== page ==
Others are allergic or sensitive to ingredients in chocolate-based foods, such as:

  • nuts, like hazelnuts, peanuts, or almonds

  • wheat

  • milk

  • sugar

It may not seem obvious, but chocolate can also be a problem for people who have a nickel allergy. About 15 percent of the population are allergic to nickel. Dark and milk chocolate, cocoa powder, and many of the nuts found in chocolate bars are high in this metal.

Foods to avoid

If you’re sensitive or allergic to chocolate or ingredients in chocolate products like nuts or milk, know what’s in your food. At restaurants, ask to have your meals and desserts prepared without chocolate. And when you go to the supermarket, read package labels. Make sure the product doesn’t contain chocolate or cocoa. 

Along with candy bars and other desserts, chocolate can hide in places where you might not expect. Cocoa is used to make certain soft drinks, flavored coffees, and alcoholic beverages, like brandy. You can also find it in some jams and marmalades. And, it’s an ingredient in the savory Mexican sauce, mole. Even some medicines, including laxatives, contain chocolate.

Food substitutes

People who are sensitive to chocolate may want to try carob. This legume is like chocolate in color and taste. And it can replace chocolate in just about any recipe, from chocolate bars to cookies. Carob is also high in fiber, low in fat, and sugar- and caffeine-free, so it can be a healthier dessert alternative.

If you’re sensitive to the milk in chocolate, consider switching to dark chocolate. Dark chocolate usually doesn’t list milk as an ingredient. But many people with milk allergies have reported reactions after eating it. When the FDA did a review of dark chocolate bars, they found 51 out of 100 bars they tested contained milk that wasn’t listed on the label.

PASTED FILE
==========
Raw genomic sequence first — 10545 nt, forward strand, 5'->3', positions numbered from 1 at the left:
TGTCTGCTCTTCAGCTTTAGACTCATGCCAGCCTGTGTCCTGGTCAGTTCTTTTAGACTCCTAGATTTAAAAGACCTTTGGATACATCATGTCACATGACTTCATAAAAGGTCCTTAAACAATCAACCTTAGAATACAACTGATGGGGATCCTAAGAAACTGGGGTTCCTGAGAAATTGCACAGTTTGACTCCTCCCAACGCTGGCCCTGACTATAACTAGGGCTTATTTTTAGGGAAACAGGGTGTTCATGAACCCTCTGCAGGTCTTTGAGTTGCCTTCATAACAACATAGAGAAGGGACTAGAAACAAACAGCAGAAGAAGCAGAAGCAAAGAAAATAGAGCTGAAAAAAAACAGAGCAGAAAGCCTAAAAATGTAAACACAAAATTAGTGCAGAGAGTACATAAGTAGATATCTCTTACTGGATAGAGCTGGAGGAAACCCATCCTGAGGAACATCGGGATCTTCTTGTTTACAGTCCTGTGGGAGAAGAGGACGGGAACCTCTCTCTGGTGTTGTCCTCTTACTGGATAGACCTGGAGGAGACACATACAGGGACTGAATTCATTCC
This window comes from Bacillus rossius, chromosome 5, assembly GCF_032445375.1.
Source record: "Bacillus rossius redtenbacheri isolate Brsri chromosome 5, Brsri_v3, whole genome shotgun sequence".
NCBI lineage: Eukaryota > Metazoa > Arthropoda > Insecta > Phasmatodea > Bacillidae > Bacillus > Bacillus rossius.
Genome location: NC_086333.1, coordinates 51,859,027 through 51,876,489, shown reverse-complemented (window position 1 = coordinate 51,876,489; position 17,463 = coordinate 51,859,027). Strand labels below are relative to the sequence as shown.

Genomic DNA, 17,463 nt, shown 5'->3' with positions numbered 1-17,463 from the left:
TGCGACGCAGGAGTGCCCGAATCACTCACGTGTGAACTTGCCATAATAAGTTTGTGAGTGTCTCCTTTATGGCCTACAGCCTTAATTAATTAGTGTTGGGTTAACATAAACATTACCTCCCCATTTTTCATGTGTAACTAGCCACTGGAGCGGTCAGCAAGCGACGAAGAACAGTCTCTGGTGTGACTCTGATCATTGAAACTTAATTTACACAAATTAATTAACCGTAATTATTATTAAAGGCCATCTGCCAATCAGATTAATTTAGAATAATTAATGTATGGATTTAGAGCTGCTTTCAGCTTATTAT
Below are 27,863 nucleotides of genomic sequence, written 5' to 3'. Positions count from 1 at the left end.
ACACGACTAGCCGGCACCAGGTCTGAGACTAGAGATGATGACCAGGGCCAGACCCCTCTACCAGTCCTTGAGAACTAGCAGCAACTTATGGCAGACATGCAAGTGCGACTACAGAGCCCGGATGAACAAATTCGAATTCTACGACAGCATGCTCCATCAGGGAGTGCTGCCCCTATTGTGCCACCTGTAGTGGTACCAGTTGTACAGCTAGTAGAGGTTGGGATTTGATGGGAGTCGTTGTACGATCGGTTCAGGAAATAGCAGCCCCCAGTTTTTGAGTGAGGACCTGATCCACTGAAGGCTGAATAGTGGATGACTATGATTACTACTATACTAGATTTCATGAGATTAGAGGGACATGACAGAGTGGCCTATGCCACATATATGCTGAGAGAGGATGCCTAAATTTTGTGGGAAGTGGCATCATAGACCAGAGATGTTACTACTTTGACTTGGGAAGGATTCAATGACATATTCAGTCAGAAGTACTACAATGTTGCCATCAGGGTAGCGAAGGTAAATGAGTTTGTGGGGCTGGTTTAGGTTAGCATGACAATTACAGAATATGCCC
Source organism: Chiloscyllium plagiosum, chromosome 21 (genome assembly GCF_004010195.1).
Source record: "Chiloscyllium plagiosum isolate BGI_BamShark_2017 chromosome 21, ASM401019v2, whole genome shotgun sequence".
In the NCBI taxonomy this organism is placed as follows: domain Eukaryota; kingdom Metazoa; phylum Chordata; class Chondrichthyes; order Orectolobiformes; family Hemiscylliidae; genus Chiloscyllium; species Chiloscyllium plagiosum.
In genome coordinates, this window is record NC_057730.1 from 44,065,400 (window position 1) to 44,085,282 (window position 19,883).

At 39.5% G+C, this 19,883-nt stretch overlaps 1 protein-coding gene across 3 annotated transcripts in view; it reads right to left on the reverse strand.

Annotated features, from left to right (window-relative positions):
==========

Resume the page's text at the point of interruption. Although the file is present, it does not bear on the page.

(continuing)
If you have a severe allergy to nuts or milk, you might want to avoid any chocolate products that don’t say nut- or dairy-free.


Seeking help

If you suspect you might have an allergy or sensitivity to chocolate, see an allergist. Skin prick and blood tests, or elimination diets can pinpoint whether chocolate is causing your reaction. Depending on the severity of your response to chocolate, your doctor might tell you to avoid it. Or you may only need to limit chocolate in your diet. 

If you have a severe allergy, carry an auto-injector wherever you go. This device delivers a dose of the hormone epinephrine to stop the reaction. The shot should relieve symptoms like shortness of breath and swelling of the face.


Chocolate allergies are rare. If you are having a reaction when you eat chocolate, you may be reacting to something else. You also may have a sensitivity instead of an allergy. 

Talk to your doctor about your symptoms. If you continue to experience discomfort when eating chocolate, explore alternatives. 

Many children outgrow allergies to foods like milk and nuts as they get older. But if you were diagnosed as an adult, you may be stuck with your sensitivity.